Art and Poetry : The Irony of He vs SHe



Flashback: I am 12 and as my girlfriends buy sanitary towels and slowly adjust their wardrobes to the changes happening to their bodies, a different kind of change is happening to my own.

I am not comfortable talking to you about it but my voice is changing. Now I definitely have to say something. It's either that or I remain mute for the rest of my life and even so, it will be a short lived solution.

So here goes, but before I say anything let me make one thing clear, I was born a girl.

I'm a Guevodoce which translates to the growth of the male genitalia at 12. They also refer to me as a Machihembra meaning first a woman then a man.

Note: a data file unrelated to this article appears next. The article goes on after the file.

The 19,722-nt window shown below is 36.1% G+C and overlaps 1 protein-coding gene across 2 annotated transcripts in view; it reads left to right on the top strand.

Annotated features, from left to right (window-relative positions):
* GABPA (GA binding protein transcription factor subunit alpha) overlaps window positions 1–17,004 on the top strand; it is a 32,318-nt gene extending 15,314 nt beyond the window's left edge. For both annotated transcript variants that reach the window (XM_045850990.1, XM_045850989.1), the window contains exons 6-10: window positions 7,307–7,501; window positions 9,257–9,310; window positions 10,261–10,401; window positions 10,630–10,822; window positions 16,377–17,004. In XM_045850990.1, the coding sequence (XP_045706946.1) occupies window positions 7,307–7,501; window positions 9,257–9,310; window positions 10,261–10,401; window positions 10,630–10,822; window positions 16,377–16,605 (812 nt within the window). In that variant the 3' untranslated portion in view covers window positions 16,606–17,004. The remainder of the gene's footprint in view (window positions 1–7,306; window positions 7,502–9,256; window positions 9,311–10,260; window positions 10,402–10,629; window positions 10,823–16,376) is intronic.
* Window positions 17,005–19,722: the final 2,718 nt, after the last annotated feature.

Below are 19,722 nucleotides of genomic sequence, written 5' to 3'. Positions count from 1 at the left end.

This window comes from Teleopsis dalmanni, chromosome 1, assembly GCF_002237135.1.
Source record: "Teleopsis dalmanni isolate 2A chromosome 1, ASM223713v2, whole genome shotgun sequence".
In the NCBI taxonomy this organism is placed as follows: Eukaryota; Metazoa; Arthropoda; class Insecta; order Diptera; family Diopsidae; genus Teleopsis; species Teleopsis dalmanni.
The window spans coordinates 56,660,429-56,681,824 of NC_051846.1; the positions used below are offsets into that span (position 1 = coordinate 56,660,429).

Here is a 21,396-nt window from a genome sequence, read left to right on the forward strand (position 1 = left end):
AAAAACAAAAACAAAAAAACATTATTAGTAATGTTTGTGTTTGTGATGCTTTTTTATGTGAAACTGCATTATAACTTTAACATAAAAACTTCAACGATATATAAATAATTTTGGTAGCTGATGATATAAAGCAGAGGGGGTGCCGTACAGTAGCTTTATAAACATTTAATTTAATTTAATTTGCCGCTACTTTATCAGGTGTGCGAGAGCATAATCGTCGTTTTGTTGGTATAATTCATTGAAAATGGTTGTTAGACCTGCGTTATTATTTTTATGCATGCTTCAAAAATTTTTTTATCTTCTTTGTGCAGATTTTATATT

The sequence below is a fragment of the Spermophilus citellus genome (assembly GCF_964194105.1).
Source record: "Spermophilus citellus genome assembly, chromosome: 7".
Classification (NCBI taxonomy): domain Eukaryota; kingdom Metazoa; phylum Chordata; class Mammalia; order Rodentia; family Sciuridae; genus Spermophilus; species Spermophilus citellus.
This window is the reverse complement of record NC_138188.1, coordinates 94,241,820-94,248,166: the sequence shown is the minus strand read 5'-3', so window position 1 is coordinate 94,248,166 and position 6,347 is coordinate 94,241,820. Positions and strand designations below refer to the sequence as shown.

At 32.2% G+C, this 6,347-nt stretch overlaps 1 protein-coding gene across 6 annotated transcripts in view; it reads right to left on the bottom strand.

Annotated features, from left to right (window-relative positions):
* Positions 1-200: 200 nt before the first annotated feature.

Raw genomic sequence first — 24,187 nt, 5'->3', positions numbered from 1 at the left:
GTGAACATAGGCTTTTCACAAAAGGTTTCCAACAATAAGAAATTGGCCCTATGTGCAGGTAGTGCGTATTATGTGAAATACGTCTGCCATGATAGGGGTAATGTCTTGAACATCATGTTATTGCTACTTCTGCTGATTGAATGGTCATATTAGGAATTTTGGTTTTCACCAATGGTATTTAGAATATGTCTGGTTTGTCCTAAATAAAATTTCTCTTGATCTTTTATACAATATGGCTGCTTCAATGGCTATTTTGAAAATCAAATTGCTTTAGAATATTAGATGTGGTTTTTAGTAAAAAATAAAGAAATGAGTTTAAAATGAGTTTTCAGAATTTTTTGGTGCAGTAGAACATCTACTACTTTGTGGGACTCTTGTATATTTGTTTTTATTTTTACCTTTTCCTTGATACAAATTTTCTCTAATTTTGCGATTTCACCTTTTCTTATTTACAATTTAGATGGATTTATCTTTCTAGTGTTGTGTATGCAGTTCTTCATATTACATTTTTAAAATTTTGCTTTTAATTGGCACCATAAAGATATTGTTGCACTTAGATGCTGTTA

This is the story of many young children in the Dominican Republic.
Young girls who grow up to become boys.



The Art and Poetry event on Masculinity vs Femininity reminded me of this. Hosted by Ink Overflow, it took place at the Micheal Joseph Center Nairobi on the 18th of June. 

If you got a chance to read what I wrote on the one they did on beauty you'd understand why I was excited  and had to make it for the next one.

Masculinity and femininity is more dual than we realize. A single person can be both masculine and feminine. 

Actually biologically we all have a bit of both in us. The sex hormones estrogen, progesterone and testosterone are found in everyone; the only difference is that they are found in different proportions.